Monday, October 3, 2016

“Simul Justus et Peccator.”



                           “Simul Justus et Peccator.”
The Bible gives us many evidences to examine our life; and  of all the evidences one has always jumped off the pages of divine writ and spoke directly to my heart.

The sense of my own sin. What I was saved from.  How great is the depth of the depravity of my sinful flesh. The prince of preachers sums it up so well with this deep comment:

Evangelical repentance is repentance of sin as sin: not of this sin nor of that, but of the whole mass. We repent of the sin of our nature as well as the sin of our practice. We bemoan sin within us and without us. We repent of sin itself as being an insult to God. Anything short of this is a mere surface repentance, and not a repentance which reaches to the bottom of the mischief. Repentance of the evil act, and not of the evil heart, is like men pumping water out of a leaky vessel, but forgetting to stop the leak.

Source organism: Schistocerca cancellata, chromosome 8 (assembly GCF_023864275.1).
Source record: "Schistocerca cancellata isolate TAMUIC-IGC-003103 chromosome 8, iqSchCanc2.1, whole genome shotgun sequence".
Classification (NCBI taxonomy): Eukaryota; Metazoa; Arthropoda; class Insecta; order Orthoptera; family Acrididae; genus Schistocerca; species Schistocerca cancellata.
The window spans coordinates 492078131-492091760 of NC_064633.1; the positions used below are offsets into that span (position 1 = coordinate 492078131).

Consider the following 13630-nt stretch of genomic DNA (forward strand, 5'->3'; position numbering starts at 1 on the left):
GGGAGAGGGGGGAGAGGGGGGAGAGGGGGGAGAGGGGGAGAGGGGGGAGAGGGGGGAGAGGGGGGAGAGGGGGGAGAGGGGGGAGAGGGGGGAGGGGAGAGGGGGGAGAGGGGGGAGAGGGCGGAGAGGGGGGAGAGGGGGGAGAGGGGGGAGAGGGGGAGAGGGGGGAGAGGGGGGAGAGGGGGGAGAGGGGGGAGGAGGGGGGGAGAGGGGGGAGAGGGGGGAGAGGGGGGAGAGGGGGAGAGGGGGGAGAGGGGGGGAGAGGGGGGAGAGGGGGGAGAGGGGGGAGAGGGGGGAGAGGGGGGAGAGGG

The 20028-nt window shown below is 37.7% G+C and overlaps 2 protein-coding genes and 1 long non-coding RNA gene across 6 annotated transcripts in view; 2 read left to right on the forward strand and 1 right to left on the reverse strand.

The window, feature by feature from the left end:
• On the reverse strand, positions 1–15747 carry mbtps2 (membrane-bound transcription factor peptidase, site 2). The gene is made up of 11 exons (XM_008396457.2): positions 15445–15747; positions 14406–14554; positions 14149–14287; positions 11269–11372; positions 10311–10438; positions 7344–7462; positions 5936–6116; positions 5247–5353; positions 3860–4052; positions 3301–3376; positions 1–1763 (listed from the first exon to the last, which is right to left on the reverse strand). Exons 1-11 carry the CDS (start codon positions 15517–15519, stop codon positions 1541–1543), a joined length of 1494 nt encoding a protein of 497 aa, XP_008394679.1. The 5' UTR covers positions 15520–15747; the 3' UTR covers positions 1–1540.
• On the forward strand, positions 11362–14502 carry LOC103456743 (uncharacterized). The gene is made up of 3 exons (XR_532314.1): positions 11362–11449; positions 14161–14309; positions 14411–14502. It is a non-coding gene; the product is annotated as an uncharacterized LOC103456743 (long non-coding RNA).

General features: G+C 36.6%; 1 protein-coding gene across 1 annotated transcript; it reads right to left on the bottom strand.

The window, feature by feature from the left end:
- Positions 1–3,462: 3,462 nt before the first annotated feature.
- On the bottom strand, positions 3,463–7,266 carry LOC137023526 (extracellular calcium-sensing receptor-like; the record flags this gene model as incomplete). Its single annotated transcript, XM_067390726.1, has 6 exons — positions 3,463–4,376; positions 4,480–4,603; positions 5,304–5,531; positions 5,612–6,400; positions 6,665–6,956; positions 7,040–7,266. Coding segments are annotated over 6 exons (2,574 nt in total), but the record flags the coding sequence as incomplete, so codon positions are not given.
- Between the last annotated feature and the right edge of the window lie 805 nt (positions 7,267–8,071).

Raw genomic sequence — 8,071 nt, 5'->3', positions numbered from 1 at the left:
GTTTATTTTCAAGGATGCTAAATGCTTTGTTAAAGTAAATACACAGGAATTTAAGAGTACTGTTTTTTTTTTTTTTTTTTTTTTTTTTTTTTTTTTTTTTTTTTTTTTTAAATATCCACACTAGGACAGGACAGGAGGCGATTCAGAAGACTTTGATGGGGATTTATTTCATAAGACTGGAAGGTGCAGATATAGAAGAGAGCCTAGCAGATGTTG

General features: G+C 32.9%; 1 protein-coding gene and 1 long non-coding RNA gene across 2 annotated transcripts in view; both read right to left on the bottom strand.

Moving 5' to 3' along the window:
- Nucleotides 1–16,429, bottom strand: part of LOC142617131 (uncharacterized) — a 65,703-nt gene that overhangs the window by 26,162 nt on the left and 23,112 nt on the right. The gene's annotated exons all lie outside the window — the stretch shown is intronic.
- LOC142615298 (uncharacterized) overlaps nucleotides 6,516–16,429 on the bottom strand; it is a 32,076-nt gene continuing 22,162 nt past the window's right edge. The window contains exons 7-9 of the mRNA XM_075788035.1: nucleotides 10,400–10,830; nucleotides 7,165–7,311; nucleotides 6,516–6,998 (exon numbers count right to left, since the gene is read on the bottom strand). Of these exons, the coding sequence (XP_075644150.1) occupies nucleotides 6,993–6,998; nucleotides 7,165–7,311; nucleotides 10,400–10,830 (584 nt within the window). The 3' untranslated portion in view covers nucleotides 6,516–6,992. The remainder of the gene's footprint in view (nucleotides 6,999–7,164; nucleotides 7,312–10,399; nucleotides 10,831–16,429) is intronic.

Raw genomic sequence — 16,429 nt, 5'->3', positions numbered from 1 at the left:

Some would dam up the stream, but leave the fountain still flowing; they would remove the eruption from the skin, but leave the disease in the flesh.

The Christian lives in a dichotomy of sorts...while he is still a sinner, he is at the same time a saint. We struggle with our fallen nature daily. We live in a battle. We die daily to our sin. We die daily to our own self wills.

Our deep awareness of our sin drives us to the cross. We don't wallow in our sin, just the opposite, we run as fast as we can to the endless sea of God's redemptive love and grace.

One of my favorite authors puts it like this:

 For every look at self, take ten looks at Christ. Robert Murray M'Cheyne.


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